Recent articles have proposed improving care at the end of life through new forms of advance directives, better advance care planning conversations, or artificial intelligence (AI).1-6 Although these novel efforts might prove marginally beneficial, they appear to miss the bigger picture. T. S. Eliot’s poem, “The Love Song of J. Alfred Prufrock”7 (eAppendix in the Supplement), first published in 1915, considers the need to act under uncertainty and in the face of our certain mortality. The poem can help us to understand why personal and cultural transformation are more important than legal documents, planning, scripted conversations, or AI.
Identify all potential conflicts of interest that might be relevant to your comment.
Conflicts of interest comprise financial interests, activities, and relationships within the past 3 years including but not limited to employment, affiliation, grants or funding, consultancies, honoraria or payment, speaker's bureaus, stock ownership or options, expert testimony, royalties, donation of medical equipment, or patents planned, pending, or issued.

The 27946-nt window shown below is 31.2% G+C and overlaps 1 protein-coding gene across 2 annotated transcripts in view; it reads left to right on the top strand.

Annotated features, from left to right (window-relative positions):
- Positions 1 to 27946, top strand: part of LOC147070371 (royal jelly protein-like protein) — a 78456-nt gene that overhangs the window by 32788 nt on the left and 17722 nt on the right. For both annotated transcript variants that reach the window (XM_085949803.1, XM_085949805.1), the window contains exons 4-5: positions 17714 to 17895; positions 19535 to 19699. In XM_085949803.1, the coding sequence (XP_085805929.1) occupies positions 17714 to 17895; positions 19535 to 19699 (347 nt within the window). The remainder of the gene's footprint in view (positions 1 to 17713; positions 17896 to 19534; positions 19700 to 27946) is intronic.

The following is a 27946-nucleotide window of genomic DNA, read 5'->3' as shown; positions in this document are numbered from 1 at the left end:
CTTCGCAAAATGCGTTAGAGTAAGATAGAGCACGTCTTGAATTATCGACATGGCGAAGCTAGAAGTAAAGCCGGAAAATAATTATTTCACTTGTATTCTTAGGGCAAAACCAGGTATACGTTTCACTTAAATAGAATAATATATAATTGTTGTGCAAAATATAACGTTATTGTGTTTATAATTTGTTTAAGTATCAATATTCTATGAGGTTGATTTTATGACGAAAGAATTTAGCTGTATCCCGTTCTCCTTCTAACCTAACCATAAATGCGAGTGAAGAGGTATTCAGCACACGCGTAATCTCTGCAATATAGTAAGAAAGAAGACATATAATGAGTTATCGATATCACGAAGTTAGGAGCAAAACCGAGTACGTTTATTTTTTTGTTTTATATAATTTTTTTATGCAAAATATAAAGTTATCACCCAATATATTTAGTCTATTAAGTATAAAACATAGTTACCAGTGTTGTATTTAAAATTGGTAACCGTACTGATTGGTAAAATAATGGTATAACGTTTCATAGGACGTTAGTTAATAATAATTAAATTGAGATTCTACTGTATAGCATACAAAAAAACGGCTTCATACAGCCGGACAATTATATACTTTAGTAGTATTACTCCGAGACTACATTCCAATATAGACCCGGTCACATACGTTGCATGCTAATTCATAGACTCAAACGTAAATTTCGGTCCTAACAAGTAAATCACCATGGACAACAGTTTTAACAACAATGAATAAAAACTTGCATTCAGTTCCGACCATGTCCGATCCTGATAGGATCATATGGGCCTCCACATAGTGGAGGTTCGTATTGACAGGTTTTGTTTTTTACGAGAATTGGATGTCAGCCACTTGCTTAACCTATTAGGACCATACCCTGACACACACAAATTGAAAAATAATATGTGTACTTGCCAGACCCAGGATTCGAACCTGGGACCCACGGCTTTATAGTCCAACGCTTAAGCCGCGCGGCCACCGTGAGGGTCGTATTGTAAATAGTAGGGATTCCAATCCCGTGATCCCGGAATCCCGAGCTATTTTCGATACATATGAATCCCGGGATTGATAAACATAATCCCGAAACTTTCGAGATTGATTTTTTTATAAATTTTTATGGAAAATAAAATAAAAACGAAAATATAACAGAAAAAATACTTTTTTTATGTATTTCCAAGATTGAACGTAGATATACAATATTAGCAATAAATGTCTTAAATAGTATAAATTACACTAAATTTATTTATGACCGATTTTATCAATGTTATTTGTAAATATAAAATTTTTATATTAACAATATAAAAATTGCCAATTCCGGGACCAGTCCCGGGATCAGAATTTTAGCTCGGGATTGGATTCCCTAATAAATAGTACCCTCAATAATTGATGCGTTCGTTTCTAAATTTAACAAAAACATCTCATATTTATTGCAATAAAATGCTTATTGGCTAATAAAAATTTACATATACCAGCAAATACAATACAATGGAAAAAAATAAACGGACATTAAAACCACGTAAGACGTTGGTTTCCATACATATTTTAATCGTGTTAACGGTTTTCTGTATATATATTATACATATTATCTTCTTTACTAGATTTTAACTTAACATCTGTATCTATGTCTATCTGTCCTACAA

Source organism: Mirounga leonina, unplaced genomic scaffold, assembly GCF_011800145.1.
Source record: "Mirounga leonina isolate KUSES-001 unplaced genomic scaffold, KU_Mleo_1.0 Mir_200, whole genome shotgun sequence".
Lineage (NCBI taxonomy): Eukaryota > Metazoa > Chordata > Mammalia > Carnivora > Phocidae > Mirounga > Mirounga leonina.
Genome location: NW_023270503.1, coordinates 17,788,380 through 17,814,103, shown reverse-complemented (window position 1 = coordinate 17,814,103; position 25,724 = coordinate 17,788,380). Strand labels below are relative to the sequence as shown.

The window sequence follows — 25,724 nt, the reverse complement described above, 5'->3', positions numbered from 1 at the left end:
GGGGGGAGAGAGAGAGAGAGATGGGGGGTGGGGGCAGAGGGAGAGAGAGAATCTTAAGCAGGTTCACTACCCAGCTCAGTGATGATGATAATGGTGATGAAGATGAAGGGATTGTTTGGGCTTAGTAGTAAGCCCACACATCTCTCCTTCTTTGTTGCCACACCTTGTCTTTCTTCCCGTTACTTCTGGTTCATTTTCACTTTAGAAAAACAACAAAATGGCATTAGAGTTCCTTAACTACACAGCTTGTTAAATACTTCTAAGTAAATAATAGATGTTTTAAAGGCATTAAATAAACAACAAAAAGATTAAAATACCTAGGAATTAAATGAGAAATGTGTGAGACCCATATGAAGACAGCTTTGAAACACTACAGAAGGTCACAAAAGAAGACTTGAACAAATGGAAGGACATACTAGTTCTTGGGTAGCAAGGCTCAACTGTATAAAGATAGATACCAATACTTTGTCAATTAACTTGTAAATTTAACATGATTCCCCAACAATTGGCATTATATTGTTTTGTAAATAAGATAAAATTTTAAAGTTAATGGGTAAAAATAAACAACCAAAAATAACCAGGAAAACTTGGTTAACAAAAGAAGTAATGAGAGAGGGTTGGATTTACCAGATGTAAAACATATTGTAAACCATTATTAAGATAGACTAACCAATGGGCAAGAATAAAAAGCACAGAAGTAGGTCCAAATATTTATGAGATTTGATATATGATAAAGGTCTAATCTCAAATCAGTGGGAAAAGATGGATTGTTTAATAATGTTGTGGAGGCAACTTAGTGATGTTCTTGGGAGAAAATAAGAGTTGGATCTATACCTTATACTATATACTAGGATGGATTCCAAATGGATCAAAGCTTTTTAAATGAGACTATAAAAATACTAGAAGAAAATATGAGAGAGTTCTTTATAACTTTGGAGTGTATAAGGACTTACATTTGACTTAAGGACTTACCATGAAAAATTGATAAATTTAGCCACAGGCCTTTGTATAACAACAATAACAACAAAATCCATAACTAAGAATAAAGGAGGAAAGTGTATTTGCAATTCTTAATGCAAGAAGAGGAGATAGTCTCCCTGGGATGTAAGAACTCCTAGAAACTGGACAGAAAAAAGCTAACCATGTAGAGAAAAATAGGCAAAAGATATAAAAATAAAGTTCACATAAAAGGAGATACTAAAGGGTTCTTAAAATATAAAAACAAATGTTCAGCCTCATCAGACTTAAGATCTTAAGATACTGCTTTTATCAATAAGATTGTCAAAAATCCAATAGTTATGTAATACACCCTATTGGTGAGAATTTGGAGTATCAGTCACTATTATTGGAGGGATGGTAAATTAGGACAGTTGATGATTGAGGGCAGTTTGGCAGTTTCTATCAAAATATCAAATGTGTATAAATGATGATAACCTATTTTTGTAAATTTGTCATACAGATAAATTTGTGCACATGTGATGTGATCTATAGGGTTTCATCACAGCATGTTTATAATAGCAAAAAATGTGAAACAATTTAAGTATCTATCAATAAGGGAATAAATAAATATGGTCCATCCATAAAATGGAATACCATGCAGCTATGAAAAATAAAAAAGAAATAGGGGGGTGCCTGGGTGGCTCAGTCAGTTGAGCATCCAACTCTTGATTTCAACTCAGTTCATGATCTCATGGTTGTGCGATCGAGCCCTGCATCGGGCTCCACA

Err on the side of full disclosure.
If you have no conflicts of interest, check "No potential conflicts of interest" in the box below. The information will be posted with your response.
Not all submitted comments are published. Please see our commenting policy for details.
Sulmasy DP. Advance Care Planning and “The Love Song of J. Alfred Prufrock”. JAMA Intern Med. 2020;180(6):813–814. doi:10.1001/jamainternmed.2020.0796
Customize your JAMA Network experience by selecting one or more topics from the list below.
Create a personal account or sign in to: